Offshore wind is “a must” for Spain with floating turbines the best option for the deep waters off its coasts, the top renewable energy executive at Iberdrola told Recharge.
The Spanish renewable energy giant – which already has huge fixed-foundation offshore wind farms complete or underway off the UK, Germany, France and the US – has yet to make any move in its home market.
But Xabier Viteri, chief executive of clean energy unit Iberdrola Renovables, told Recharge in an interview: “This is a very important area. I would say offshore wind is a must, because if you are going to build the electrification of the Spanish economy, then it has to be done through developing more renewables and you will need to include offshore.
“Even though Spain is big and there is a lot of land, you will still need to develop offshore areas. So probably what has already happened off the UK and Germany will happen in Spain.”
Viteri did not comment on any specific plans Iberdrola has for offshore development in Spain, or in floating wind, but added: “Due to the deep seabed offshore floating wind could be an important opportunity. I think when you look at how things are developing that floating wind could become cost competitive for Spain by the end of this decade.”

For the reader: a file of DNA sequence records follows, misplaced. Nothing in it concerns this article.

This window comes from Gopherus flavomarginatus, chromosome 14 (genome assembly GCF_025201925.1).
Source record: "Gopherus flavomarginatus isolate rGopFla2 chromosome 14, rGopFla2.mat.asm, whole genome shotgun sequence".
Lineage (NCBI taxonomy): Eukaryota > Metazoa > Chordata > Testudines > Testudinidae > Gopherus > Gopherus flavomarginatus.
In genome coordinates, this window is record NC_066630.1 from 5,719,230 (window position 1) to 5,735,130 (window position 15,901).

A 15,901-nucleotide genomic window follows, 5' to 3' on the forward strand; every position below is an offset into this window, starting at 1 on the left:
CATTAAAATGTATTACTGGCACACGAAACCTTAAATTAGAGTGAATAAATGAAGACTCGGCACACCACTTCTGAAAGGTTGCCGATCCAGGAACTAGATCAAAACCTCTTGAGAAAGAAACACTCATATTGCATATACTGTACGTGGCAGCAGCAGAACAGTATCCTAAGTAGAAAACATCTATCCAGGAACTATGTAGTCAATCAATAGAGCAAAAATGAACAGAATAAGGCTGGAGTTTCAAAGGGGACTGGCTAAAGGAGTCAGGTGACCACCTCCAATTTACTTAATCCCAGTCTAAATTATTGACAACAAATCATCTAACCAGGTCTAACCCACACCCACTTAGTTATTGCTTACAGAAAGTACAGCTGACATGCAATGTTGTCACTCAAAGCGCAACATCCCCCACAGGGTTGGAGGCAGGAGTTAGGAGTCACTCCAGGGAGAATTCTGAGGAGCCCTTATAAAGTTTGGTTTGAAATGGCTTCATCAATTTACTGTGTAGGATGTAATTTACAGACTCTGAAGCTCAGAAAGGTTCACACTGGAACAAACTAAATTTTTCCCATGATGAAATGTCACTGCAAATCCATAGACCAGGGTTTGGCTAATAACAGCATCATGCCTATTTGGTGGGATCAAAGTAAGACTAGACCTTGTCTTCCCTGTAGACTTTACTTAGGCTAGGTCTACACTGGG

Back in 2016, Iberdrola was making good progress with a concept called TLPWind, a tension leg platform design that was “nearing readiness” as a 5MW flagship, following final model tank-tests at the University of Strathclyde in Scotland, but this project has since been shelved.
Heikki Willstedt Mesa, policy chief of Spanish Wind Energy Association AEE told Recharge last year it hopes to the see the first offshore wind auctions start mid-decade, with a view to having 1GW of capacity tendered off Spain by 2030.
Spain – whose offshore wind sector currently consists of a single 5MW turbine mounted on a jetty in Gran Canaria – last year granted a permit to Norwegian energy giant Equinor to build a 200MW floating wind farm off the Spanish-owned Canary Islands.
The country has also seen installation of a part-scale floating prototype of an innovative twin-rotored design, currently in testing off Gran Canaria, being developed by EnerOcean and W2Power, and another, from Saitec, known as BlueSATH, that will be installed in the Cantabrian Sea early this year for trials.
The regional potential of the fledgling sector has led Spain’s national renewable energy R&D centre, CENER, to ink a deal with Norwegian consultancy CoreMarine to set up what is thought will be the first ‘one-stop-shop’ for floating wind engineering.
Viteri’s comments came as he told Recharge that Iberdrola – which has just finished building Europe’s largest solar plant at 500MW in Extremadura – expects to deploy 10GW or more of clean energy capacity in Spain by 2030.